Narrow net external debt/CAPs*(129.2)(130.0)(129.9)(132.0)(146.1)(167.9)(188.5)(184.8)(188.8)(192.2)
Net external liabilities/CARs*(157.1)(180.7)(185.2)(185.8)(196.2)(230.2)(284.5)(256.7)(256.0)(257.7)
Net external liabilities/CAPs*(180.8)(189.8)(192.1)(199.7)(216.8)(245.8)(278.7)(270.6)(274.5)(277.0)
Short-term external debt by remaining maturity/CARs*30.337.543.641.643.649.965.456.954.853.8
Usable reserves/CAPs (months)*(0.3)(0.2)(0.2)(0.2)(0.2)(0.1)(0.1)(1.0)(0.9)(0.7)
Usable reserves (mil. $)*(5,769)(5,512)(6,668)(7,385)(3,887)(3,172)(27,051)(24,703)(20,373)(19,894)
Fiscal indicators (general government; %)
Change in net debt/GDP(12.5)(4.1)(1.9)(7.8)(16.2)(4.1)(8.6)(10.6)(11.4)(11.6)
Primary balance/GDP9.66.3(0.3)5.210.511.48.611.212.012.3
Net debt/GDP(182.0)(228.6)(235.9)(228.3)(215.4)(229.3)(288.2)(260.7)(254.8)(256.5)
Liquid assets/GDP183.4230.1239.7236.2222.2241.4304.0275.0270.1274.2
Monetary indicators (%)
CPI growth3.
GDP deflator growth(1.3)(22.7)(4.8)8.012.4(6.2)(20)
Exchange rate, year-end (LC/$)3.673.673.673.673.673.673.673.673.673.67
Banks' claims on resident non-gov't sector growth*
Banks' claims on resident non-gov't sector/GDP*76.092.397.892.186.691.3102.493.890.690.2
Foreign currency share of claims by banks on residents*N/AN/AN/AN/AN/AN/AN/AN/AN/AN/A
Foreign currency share of residents' bank deposits*22.024.726.325.025.024.925.
Real effective exchange rate growth*2.67.9(0.4)
Sources: Statistics Centre of Abu Dhabi (SCAD) (Economic Indicators); Central Bank of UAE, International Monetary Fund, Bank for International Settlements, ADIA (External Indicators); Abu Dhabi Department Of Finance, Central Bank of UAE, International Monetary Fund (Fiscal Indicators); International Monetary Fund, Bruegel, Central Bank of UAE (Monetary Indicators).
Adjustments:Usable reserves adjusted by subtracting monetary base from reported international reserves. General government revenues adjusted by including estimated investment income from ADIA. General government liquid financial assets adjusted by including estimated assets of ADIA.
*Data is from UAE. Definitions: Savings is defined as investment plus the current account surplus (deficit). Investment is defined as expenditure on capital goods, including plant, equipment, and housing, plus the change in inventories. Banks are other depository corporations other than the central bank, whose liabilities are included in the national definition of broad money. Gross external financing needs are defined as current account payments plus short-term external debt at the end of the prior year plus nonresident deposits at the end of the prior year plus long-term external debt maturing within the year. Narrow net external debt is defined as the stock of foreign and local currency public- and private- sector borrowings from nonresidents minus official reserves minus public-sector liquid assets held by nonresidents minus financial-sector loans to, deposits with, or investments in nonresident entities. A negative number indicates net external lending. N/A--Not applicable. LC--Local currency. CARs--Current account receipts. FDI--Foreign direct investment. CAPs--Current account payments. e--Estimate. f--Forecast. The data and ratios above result from S&P Global Ratings' own calculations, drawing on national as well as international sources, reflecting S&P Global Ratings' independent view on the timeliness, coverage, accuracy, credibility, and usability of available information.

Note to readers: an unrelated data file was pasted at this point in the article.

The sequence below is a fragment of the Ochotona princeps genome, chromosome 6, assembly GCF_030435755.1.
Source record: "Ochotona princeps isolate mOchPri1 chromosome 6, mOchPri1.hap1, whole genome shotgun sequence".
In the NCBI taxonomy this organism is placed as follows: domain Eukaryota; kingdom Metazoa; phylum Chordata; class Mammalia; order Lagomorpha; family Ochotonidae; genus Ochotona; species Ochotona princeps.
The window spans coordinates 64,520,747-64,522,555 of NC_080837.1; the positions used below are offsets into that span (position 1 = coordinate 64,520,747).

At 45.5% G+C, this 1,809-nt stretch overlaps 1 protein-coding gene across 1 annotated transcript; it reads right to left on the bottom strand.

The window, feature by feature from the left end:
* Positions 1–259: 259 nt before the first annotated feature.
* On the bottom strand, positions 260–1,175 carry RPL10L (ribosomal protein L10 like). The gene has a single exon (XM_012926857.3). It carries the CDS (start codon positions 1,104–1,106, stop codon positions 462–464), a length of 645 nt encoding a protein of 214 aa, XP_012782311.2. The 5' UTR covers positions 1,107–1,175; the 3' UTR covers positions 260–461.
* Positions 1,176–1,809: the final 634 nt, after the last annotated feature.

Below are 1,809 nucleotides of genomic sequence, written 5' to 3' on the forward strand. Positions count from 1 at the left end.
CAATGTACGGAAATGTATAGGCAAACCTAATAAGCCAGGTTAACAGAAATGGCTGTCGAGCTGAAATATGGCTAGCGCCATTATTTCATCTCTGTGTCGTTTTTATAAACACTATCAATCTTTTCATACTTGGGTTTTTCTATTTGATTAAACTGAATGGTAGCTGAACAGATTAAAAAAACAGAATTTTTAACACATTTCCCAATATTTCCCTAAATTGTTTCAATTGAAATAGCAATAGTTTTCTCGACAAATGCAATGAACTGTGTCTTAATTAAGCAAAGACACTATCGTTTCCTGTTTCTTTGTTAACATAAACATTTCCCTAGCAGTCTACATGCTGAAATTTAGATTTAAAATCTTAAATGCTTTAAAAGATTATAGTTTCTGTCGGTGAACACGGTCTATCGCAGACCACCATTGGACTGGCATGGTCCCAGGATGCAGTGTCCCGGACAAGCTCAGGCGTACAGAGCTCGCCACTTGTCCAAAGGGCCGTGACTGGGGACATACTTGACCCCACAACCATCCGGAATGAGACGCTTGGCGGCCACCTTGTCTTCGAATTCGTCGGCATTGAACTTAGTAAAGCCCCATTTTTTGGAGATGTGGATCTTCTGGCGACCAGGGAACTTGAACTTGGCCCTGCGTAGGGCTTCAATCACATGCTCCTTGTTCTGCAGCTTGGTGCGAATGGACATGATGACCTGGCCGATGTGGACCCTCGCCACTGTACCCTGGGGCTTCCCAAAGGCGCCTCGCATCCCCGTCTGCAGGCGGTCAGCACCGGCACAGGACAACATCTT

Ratings Score Snapshot

Table 2

Abu Dhabi Ratings Score Snapshot
Key rating factorsScoreExplanation
Institutional assessment4Track record of sound policymaking. Reduced predictability of future policy responses due to developing political institutions and centralized decision-making process. Relatively weak transparency due to limited data availability.
Economic assessment1Based on GDP per capita ($) as per the Selected Indicators in Table 1.
External assessment2Based on narrow net external debt and gross external financing needs as per the Selected Indicators in Table 1. We base our assessment on the UAE federal level data because Abu Dhabi has limited external data. Weak disclosure at the UAE federal level restricts our visibility on external risks.
Fiscal assessment: flexibility and performance1Based on the change in net general government debt (% of GDP) as per Selected Indicators in Table 1. Based on liquid assets/GDP as per Selected Indicators in Table 1. These large general government liquid assets (more than 250% of GDP) provide a cushion against the volatility in oil prices and its impact on the fiscal position. Abu Dhabi has a volatile revenue base, with oil and gas revenue accounting for about 90% of the central government's revenue.
Fiscal assessment: debt burden1Based on net general government (GG) debt (% of GDP) and GG interest paid/GG revenues (%) as per Selected Indicators in Table 1.
Monetary assessment4The exchange rate reflects a conventional peg with the U.S. dollar. We assess that the UAE central bank is able to act as a lender of last resort for the financial system. Annual consumer price index is less than 10%. Market-based monetary instruments, but effectiveness may be untested in downside scenario.
Indicative ratingaa-As per Table 1 of "Sovereign Rating Methodology."
Notches of supplemental adjustments and flexibility1Abu Dhabi has large liquid financial assets, equivalent to more than 250% of GDP. This provides a significant buffer during periods of economic or financial shocks.
Final rating
Foreign currencyAA
Notches of uplift0We do not believe that default risks apply differently to foreign and local currency debt.
Local currencyAA
S&P Global Ratings' analysis of sovereign creditworthiness rests on its assessment and scoring of five key rating factors: (i) institutional assessment; (ii) economic assessment; (iii) external assessment; (iv) the average of fiscal flexibility and performance, and debt burden; and (v) monetary assessment. Each of the factors is assessed on a continuum spanning from 1 (strongest) to 6 (weakest). S&P Global Ratings' "Sovereign Rating Methodology," published on Dec. 18, 2017, details how we derive and combine the scores and then derive the sovereign foreign currency rating. In accordance with S&P Global Ratings' sovereign ratings methodology, a change in score does not in all cases lead to a change in the rating, nor is a change in the rating necessarily predicated on changes in one or more of the scores. In determining the final rating the committee can make use of the flexibility afforded by §15 and §§126-128 of the rating methodology.